In 2000, Congress, led by Senator James Inhofe (R-OK), provided for all 12,000 acres to go to Interior. Inhofe did not want the final decision made on giving up the land before the agreements Vieques referendum on the range.
After Calderon refused to honor the agreement, several members of Congress decided in 2001 that Interior should continue to own all the land.
Acevedo Trying to Continue Training Off Vieques Range
Calderons official representative in Congress, Resident Commissioner Anibal Acevedo Vila ("commonwealth" party/D), is trying to get the Navy to keep its Atlantic Fleet Weapons Training Facility (AFWTF) open without the Vieques range, although it is the heart of the facility.
The Vieques range is the center of the practice area, but just a small part of it. The land and nearby waters comprise the facilitys "Inner Range." Vast expanses of ocean further away from the island make up the "Outer Range."
The Atlantic Fleet plans to begin dismantling the entire AFWTF beginning March 10, after the conclusion of Outer Range annual exercises with Latin American nations. The closure is in conjunction with the closure of the Inner Range on May 1. The overall closure would be completed by the end of this fiscal year, September 30.
Supporting the AFWTF is the major function of the Roosevelt Roads Naval Station. Acevedo and employees at the base are concerned about the loss of jobs and the injection of hundreds of millions of dollars a year to the local economy. The plan to close the AFWTF includes shutting down Roosevelt Roads main port and reducing operations at its airfield.
The reductions will leave the base operating at a fraction of its current level. It may not, however, lead to the base being closed entirely through the base closure process that the Pentagon and Congress expect to work on in 2004-5. The base land could be maintained on a "caretaker" basis for contingency use in case a greater need develops in the future.
Calderon to Finally Give Up On Noise Suit Against Navy
Puerto Ricos territorial government will drop its suit to prevent gunfire practice by U.S. Navy ships within 10.35 miles of the islands borders if the Navy gives up its Vieques island training range as planned on May 1. The news contradicted an earlier statement by Calderons Justice Secretary, Annabelle Rodriguez. It came from the Washington lawyer who had the idea for the suit, handled it, and has been Calderons main adviser on the Vieques range, Richard Copaken.
The suit was Governor Calderons primary strategy for forcing the Navy to give up the range immediately instead of by May 1 -- the date agreed to by predecessor Rossello. Its basis was a claim that noise from the five inch guns that have fired at the Vieques range from an average of eight miles away had thickened the heart walls of island residents -- a consequence Copaken called "vibroacoustic disease."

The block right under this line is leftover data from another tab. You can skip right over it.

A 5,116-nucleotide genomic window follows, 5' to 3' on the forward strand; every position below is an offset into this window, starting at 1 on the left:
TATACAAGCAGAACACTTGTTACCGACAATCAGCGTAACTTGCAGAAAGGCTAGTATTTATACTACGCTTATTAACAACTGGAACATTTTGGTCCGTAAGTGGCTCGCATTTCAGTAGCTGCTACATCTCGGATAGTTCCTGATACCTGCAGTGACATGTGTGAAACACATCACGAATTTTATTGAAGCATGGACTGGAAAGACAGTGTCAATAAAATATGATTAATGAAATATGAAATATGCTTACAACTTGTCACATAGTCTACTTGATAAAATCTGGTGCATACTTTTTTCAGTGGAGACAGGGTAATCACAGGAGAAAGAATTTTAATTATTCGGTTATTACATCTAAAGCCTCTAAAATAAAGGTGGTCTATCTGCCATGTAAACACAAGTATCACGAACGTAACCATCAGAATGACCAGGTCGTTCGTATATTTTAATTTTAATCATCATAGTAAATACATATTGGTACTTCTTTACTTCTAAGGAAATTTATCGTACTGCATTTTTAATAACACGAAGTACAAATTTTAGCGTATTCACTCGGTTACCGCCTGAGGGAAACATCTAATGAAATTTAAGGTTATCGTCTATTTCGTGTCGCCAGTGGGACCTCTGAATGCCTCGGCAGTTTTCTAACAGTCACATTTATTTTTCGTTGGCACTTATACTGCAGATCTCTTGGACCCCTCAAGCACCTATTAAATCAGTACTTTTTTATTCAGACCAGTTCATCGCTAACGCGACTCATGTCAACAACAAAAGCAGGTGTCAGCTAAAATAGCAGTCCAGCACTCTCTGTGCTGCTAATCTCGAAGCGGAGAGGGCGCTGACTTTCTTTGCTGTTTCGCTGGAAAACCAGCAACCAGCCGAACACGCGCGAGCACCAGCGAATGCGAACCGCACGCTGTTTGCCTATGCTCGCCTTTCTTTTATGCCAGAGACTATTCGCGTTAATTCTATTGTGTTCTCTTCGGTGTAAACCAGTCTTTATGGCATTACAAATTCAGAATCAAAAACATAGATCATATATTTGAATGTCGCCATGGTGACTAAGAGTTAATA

According to Calderon, the harm was caused by the oceans magnification of the sounds pressure. Copaken alleged that it was a Vieques tradition to jump into the ocean when naval gunfire took place to enjoy the "Jacuzzi effect."
Calderon backed up her claim with medical test results that she gave then President Clinton. She said that the results showed 49 of 50 Vieques fishermen had thickened heart walls. A group of experts empanelled by the federal government at her request found, however, that the results actually showed none of the 50 had thick heart walls. A Johns Hopkins Medical School study also found no medical recognition anywhere of "vibroacoustic disease."
The findings were one of the main reasons that the federal District Court in the District of Columbia rejected Calderons complaint. Calderon appealed the decision but the U.S. Court of Appeals has delayed hearing her request.
Calderons announced plan for the suit was a key factor in her election as governor in 2000. It helped her win enough votes from independence supporters to eke out a victory over the statehood party candidate.
Copaken has also significantly benefited from the complaint, although it ultimately provided to be spectacularly unsuccessful. He and his associates have reportedly been paid more than $1 million for work related to the suit.
The suit was also the clearest example of Calderon breaking the Vieques range agreement. The agreement -- and a federal law implementing it -- required the Navy to give up the range this May 1. Calderon breaking the agreement led to the repeal of this requirement, however.
The Navy went ahead with plans to give up the range May 1, anyway. Maintenance of the range against Puerto Rican pressure tactics was considered to be not worth the effort.
Copaken has tried to suggest that the suit is responsible for the ranges closure, but federal officials never took the suit seriously. A senior Pentagon official said that the vibroacoustic claim was "garbage science."
The "Washington Update" appears weekly.